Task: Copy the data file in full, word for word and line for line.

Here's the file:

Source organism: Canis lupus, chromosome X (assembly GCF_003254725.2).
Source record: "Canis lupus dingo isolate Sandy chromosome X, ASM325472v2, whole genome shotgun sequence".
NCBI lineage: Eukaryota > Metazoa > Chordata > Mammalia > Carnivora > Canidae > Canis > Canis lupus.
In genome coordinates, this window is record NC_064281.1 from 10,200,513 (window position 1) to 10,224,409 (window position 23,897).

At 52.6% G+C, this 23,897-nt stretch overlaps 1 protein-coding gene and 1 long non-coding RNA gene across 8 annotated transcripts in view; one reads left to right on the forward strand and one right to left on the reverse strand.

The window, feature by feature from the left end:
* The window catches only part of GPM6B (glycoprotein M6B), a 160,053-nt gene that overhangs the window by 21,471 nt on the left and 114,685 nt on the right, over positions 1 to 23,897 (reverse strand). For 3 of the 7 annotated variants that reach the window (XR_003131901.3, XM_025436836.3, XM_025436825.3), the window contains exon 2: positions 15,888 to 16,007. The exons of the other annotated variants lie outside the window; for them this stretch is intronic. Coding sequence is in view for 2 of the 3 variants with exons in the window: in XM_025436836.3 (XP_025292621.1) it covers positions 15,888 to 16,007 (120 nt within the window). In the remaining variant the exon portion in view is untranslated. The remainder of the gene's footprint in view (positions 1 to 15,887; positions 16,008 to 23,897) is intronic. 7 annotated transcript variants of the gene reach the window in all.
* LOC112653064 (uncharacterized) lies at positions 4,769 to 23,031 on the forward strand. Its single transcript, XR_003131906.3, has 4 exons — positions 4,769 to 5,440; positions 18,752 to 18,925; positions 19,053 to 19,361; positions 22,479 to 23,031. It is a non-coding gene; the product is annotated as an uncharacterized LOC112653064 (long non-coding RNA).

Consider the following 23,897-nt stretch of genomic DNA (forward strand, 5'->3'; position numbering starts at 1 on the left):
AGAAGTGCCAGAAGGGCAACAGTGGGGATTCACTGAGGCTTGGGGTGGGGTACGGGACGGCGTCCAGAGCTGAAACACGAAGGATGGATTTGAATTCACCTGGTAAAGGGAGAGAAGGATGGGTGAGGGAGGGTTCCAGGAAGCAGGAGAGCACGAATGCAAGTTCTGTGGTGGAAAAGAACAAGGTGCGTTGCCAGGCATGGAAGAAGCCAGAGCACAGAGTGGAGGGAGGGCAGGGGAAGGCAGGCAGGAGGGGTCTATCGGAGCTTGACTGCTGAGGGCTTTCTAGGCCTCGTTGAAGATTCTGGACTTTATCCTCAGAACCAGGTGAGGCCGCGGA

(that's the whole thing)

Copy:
Source organism: Canis lupus, chromosome X (assembly GCF_003254725.2).
Source record: "Canis lupus dingo isolate Sandy chromosome X, ASM325472v2, whole genome shotgun sequence".
NCBI lineage: Eukaryota > Metazoa > Chordata > Mammalia > Carnivora > Canidae > Canis > Canis lupus.
In genome coordinates, this window is record NC_064281.1 from 10,200,513 (window position 1) to 10,224,409 (window position 23,897).

At 52.6% G+C, this 23,897-nt stretch overlaps 1 protein-coding gene and 1 long non-coding RNA gene across 8 annotated transcripts in view; one reads left to right on the forward strand and one right to left on the reverse strand.

The window, feature by feature from the left end:
* The window catches only part of GPM6B (glycoprotein M6B), a 160,053-nt gene that overhangs the window by 21,471 nt on the left and 114,685 nt on the right, over positions 1 to 23,897 (reverse strand). For 3 of the 7 annotated variants that reach the window (XR_003131901.3, XM_025436836.3, XM_025436825.3), the window contains exon 2: positions 15,888 to 16,007. The exons of the other annotated variants lie outside the window; for them this stretch is intronic. Coding sequence is in view for 2 of the 3 variants with exons in the window: in XM_025436836.3 (XP_025292621.1) it covers positions 15,888 to 16,007 (120 nt within the window). In the remaining variant the exon portion in view is untranslated. The remainder of the gene's footprint in view (positions 1 to 15,887; positions 16,008 to 23,897) is intronic. 7 annotated transcript variants of the gene reach the window in all.
* LOC112653064 (uncharacterized) lies at positions 4,769 to 23,031 on the forward strand. Its single transcript, XR_003131906.3, has 4 exons — positions 4,769 to 5,440; positions 18,752 to 18,925; positions 19,053 to 19,361; positions 22,479 to 23,031. It is a non-coding gene; the product is annotated as an uncharacterized LOC112653064 (long non-coding RNA).

Consider the following 23,897-nt stretch of genomic DNA (forward strand, 5'->3'; position numbering starts at 1 on the left):
AGAAGTGCCAGAAGGGCAACAGTGGGGATTCACTGAGGCTTGGGGTGGGGTACGGGACGGCGTCCAGAGCTGAAACACGAAGGATGGATTTGAATTCACCTGGTAAAGGGAGAGAAGGATGGGTGAGGGAGGGTTCCAGGAAGCAGGAGAGCACGAATGCAAGTTCTGTGGTGGAAAAGAACAAGGTGCGTTGCCAGGCATGGAAGAAGCCAGAGCACAGAGTGGAGGGAGGGCAGGGGAAGGCAGGCAGGAGGGGTCTATCGGAGCTTGACTGCTGAGGGCTTTCTAGGCCTCGTTGAAGATTCTGGACTTTATCCTCAGAACCAGGTGAGGCCGCGGA